“The Book Club Cookbook” by Judy Gelman and Vicki Levy Krupp
So when I found a copy of Judy Gelman and Vicki Levy Krupp’s 2004 “The Book Club Cookbook” for half-price at Chicago’s best used bookstore, Open Books, I was intrigued and bought it.
And then it sat in my pile of “things to read” for a while.
And then one day I decided that this blog was/is woefully lacking in cookbooks — and it all seemed to fall into place.
“The Book Club Cookbook” is a collection of over 75 recipes created to go along with books – from classic to contemporary – read by book clubs. Some are recipes of foods actually made within the book, and some are simply inspired by the setting or time period for the book. For example, there’s a recipe for Mojitos to correlate with Gabriel Garcia Marquez’s “Love in the Time of Cholera,” while J.K. Rowling’s “Harry Potter and the Sorcerer’s Stone” is represented by a recipe for Treacle Tarts, which are actually mentioned in the book. (Don’t think for a second that I won’t be trying the chocolate/rum fondue from “Chocolat” at some point, either.) Other books with recipes include “The Great Gatsby” (Mint Juleps of course,) “The Perfect Storm” (Swordfish kebobs, knock yourselves out), and “To Kill a Mockingbird” (Some Southern-inspired ambrosia.)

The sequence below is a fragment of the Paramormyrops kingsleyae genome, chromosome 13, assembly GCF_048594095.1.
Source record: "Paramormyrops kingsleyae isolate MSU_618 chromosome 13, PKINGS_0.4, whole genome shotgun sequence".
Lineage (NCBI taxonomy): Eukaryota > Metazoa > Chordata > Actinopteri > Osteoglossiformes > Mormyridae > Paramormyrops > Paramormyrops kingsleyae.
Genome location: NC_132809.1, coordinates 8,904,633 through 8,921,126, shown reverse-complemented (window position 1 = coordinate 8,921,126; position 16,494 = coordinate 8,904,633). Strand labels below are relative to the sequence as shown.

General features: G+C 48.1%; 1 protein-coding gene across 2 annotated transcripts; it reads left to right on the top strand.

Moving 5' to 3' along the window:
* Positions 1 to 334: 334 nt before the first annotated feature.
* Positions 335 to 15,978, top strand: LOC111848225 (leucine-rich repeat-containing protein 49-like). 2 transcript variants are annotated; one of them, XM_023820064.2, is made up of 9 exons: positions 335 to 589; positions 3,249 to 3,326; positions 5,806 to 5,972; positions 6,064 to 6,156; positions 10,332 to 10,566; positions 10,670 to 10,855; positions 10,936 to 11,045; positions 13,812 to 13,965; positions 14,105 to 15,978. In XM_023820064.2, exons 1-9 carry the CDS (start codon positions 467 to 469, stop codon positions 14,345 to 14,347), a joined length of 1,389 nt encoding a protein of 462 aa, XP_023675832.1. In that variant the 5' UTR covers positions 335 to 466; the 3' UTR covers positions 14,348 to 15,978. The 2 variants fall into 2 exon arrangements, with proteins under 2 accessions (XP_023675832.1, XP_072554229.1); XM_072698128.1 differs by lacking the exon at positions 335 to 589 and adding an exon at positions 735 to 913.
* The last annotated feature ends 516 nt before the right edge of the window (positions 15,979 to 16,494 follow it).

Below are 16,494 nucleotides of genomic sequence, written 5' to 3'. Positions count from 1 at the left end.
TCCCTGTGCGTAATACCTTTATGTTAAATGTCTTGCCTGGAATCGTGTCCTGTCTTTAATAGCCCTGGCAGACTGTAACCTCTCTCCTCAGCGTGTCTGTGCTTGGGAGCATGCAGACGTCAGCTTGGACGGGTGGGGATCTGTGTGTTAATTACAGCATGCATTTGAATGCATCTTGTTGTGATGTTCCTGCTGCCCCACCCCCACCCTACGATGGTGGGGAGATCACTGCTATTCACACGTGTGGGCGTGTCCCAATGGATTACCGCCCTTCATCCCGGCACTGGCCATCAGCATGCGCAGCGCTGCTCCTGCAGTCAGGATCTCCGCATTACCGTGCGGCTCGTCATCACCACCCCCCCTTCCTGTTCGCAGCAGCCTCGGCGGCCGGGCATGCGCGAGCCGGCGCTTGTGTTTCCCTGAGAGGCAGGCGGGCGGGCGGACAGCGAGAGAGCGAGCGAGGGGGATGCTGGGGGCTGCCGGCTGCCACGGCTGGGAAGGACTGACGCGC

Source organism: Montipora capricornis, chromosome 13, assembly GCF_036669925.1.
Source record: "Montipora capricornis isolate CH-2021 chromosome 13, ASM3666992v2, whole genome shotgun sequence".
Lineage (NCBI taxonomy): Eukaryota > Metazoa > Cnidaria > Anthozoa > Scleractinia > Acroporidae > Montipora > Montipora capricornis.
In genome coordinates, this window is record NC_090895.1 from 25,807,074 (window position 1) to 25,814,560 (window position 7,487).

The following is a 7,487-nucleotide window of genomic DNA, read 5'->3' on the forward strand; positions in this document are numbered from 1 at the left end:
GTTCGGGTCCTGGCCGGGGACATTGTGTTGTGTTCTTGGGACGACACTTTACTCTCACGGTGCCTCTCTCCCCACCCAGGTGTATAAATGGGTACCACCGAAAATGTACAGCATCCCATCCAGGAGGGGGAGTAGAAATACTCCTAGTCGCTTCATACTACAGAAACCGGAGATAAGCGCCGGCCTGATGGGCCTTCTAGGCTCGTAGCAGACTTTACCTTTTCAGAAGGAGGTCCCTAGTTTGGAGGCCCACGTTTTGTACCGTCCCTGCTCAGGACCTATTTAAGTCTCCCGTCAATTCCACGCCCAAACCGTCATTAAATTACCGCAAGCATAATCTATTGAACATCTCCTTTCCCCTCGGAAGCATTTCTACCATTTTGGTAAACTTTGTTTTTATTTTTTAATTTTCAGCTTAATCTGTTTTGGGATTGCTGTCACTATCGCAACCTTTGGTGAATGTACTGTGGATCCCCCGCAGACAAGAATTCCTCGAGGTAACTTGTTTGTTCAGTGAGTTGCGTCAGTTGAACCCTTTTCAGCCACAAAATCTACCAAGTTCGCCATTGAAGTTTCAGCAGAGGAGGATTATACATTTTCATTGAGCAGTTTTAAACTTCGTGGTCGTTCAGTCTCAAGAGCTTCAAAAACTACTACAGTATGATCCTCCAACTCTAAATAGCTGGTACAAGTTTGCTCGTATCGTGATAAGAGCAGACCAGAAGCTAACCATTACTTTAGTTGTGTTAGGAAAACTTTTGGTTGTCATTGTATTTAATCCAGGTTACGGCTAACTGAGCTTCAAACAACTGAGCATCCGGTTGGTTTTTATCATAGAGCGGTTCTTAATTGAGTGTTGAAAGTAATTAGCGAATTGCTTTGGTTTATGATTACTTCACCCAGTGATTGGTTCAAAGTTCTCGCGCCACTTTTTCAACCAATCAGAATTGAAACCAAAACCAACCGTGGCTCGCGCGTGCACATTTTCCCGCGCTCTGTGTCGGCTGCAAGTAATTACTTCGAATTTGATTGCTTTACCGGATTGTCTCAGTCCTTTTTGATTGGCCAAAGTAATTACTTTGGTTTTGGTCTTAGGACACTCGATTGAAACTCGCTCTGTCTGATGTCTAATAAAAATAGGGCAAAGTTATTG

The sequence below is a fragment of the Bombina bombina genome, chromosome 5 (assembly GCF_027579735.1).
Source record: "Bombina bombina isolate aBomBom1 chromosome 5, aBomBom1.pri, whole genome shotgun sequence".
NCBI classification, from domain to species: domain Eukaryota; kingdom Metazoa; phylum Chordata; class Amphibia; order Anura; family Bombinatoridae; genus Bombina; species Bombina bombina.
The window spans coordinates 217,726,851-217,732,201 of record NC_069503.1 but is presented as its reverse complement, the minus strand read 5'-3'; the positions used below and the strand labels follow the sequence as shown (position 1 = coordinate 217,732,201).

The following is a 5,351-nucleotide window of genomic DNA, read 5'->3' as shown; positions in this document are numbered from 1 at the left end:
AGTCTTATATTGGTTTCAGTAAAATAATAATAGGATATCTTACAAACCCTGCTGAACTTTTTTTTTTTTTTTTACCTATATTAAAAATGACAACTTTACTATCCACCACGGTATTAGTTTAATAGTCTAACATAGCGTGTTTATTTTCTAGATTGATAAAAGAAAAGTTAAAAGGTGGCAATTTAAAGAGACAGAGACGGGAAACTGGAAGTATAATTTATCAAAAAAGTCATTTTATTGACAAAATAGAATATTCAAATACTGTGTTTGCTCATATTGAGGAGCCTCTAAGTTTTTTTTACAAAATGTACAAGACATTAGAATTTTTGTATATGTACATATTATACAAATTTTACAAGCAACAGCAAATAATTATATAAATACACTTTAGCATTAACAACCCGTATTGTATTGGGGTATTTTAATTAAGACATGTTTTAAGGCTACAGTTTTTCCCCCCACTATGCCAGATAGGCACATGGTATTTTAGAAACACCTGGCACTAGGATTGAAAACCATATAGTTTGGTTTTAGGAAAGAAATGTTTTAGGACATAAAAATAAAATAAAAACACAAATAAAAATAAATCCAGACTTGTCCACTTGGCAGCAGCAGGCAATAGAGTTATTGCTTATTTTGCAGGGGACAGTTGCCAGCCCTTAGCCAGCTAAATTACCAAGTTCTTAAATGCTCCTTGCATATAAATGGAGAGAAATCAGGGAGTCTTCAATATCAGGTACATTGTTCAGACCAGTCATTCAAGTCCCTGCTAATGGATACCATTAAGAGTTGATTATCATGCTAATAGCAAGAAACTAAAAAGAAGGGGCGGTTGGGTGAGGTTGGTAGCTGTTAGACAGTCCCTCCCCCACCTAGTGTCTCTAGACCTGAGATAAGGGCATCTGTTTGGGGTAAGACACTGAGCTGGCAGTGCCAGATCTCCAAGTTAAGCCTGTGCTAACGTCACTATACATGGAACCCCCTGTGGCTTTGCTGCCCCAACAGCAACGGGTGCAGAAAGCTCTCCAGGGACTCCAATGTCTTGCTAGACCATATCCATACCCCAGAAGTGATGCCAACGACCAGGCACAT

I decided to try out one of the recipes, because that’s how I roll. My only rule was that the recipe I chose had to be based on a book I’ve actually read, so I selected “Griet’s Vegetable Soup,” inspired by Tracy Chevalier’s “Girl with a Pearl Earring” which I read a bunch of years ago. (Sound familiar? The book was made into a movie starring Scarlett Johannsen and a pre-Academy Award Colin Firth.) I was charmed by the recipe’s introduction, in which Chevalier herself decides to try and make the soup she’s written about, and (very pregnant) winds up nauseated. No worries, Gelman and Levy Krupp have adapted a vegetable soup recipe from a Belgian cookbook.
The soup – made of bacon, chicken stock, cabbage, turnips, leeks, and onions – was pretty easy to make (as it really just requires a bunch of chopping), turned out delicious, and I’m definitely going to make it again. We had it with fresh-baked rye bread and a winter lager, and it was pretty darn super.